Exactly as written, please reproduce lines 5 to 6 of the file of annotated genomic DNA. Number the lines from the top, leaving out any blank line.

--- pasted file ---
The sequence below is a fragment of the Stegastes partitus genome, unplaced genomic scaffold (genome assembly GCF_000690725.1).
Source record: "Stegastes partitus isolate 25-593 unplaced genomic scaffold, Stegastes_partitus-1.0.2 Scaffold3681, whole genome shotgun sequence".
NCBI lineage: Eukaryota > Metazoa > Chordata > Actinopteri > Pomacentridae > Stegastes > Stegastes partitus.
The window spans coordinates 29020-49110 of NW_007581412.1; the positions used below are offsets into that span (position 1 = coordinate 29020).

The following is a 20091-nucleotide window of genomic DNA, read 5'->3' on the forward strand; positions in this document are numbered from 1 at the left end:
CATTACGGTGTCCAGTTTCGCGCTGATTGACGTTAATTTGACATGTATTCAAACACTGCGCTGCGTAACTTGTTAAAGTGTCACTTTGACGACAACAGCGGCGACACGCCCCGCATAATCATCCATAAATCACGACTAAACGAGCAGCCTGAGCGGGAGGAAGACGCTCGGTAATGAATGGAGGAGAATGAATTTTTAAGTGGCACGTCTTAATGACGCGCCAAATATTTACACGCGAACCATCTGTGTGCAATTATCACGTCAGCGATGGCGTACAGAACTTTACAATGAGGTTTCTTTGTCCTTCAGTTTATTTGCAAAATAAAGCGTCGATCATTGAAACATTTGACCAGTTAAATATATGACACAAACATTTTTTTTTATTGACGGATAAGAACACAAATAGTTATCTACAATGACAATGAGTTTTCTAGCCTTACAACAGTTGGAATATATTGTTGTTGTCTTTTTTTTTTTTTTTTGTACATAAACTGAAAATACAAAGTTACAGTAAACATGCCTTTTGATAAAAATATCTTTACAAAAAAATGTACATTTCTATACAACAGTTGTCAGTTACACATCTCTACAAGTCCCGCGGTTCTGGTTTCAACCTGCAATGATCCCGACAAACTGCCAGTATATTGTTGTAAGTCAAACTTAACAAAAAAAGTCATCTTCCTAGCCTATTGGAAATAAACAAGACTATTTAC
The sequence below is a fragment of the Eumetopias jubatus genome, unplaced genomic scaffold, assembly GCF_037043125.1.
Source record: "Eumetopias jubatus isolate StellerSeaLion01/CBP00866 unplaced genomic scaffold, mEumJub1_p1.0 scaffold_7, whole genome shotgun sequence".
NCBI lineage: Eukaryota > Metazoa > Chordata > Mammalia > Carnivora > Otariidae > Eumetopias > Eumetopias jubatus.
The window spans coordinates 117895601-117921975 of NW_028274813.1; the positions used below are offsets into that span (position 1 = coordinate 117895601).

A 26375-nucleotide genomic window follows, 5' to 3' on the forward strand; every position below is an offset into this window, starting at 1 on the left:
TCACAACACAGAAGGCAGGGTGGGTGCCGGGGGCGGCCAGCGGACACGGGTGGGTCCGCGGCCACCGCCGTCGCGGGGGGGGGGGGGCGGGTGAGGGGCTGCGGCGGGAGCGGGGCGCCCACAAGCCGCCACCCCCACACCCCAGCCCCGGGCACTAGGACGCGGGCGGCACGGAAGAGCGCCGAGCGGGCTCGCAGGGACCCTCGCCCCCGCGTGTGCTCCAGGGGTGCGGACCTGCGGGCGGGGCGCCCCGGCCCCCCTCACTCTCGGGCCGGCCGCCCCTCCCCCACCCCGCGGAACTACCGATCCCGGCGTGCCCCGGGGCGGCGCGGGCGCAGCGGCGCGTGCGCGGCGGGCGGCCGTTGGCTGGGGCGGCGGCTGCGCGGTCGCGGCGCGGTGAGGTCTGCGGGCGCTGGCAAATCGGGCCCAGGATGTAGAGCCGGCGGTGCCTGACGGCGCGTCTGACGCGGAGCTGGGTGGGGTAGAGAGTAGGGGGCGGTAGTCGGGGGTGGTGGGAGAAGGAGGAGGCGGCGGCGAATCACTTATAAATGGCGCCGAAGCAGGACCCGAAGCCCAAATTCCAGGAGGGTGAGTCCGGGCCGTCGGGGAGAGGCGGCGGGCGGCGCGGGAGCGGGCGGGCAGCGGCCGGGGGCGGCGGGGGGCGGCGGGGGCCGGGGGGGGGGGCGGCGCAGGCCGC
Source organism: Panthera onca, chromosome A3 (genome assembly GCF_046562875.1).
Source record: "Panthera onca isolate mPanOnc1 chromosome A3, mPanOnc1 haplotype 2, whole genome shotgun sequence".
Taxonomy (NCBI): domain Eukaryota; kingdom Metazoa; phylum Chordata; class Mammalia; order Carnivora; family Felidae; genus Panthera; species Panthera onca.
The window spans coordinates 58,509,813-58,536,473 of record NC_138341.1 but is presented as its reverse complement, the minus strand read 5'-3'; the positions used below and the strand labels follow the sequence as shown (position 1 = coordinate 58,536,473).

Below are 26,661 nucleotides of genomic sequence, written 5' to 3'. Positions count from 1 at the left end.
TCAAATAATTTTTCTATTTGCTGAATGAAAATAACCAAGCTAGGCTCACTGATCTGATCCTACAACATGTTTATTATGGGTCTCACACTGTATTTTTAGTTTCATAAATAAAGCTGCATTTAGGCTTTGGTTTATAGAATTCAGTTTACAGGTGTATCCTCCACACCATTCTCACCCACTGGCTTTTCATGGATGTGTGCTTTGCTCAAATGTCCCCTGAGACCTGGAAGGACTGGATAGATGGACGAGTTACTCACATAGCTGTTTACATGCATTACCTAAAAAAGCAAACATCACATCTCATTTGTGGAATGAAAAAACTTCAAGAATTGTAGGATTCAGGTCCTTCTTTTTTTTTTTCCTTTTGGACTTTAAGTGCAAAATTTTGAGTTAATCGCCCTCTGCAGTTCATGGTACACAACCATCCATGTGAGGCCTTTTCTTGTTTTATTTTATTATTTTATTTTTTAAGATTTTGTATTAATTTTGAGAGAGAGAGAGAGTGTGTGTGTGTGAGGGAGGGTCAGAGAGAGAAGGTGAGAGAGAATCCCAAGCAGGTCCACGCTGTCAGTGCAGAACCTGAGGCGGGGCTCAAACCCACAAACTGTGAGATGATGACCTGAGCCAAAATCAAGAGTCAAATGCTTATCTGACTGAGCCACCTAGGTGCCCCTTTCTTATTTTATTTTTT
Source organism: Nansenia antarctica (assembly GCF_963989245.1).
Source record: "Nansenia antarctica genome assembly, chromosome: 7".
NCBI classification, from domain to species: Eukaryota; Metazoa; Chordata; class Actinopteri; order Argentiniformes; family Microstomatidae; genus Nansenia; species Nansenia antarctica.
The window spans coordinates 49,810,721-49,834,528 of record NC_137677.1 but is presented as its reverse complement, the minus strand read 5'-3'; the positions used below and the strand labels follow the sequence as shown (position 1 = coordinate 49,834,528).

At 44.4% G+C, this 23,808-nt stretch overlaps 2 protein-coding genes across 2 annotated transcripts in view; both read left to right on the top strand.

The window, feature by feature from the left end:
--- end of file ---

The following is a 20091-nucleotide window of genomic DNA, read 5'->3' on the forward strand; positions in this document are numbered from 1 at the left end:
CATTACGGTGTCCAGTTTCGCGCTGATTGACGTTAATTTGACATGTATTCAAACACTGCGCTGCGTAACTTGTTAAAGTGTCACTTTGACGACAACAGCGGCGACACGCCCCGCATAATCATCCATAAATCACGACTAAACGAGCAGCCTGAGCGGGAGGAAGACGCTCGGTAATGAATGGAGGAGAATGAATTTTTAAGTGGCACGTCTTAATGACGCGCCAAATATTTACACGCGAACCATCTGTGTGCAATTATCACGTCAGCGATGGCGTACAGAACTTTACAATGAGGTTTCTTTGTCCTTCAGTTTATTTGCAAAATAAAGCGTCGATCATTGAAACATTTGACCAGTTAAATATATGACACAAACATTTTTTTTTATTGACGGATAAGAACACAAATAGTTATCTACAATGACAATGAGTTTTCTAGCCTTACAACAGTTGGAATATATTGTTGTTGTCTTTTTTTTTTTTTTTTGTACATAAACTGAAAATACAAAGTTACAGTAAACATGCCTTTTGATAAAAATATCTTTACAAAAAAATGTACATTTCTATACAACAGTTGTCAGTTACACATCTCTACAAGTCCCGCGGTTCTGGTTTCAACCTGCAATGATCCCGACAAACTGCCAGTATATTGTTGTAAGTCAAACTTAACAAAAAAAGTCATCTTCCTAGCCTATTGGAAATAAACAAGACTATTTAC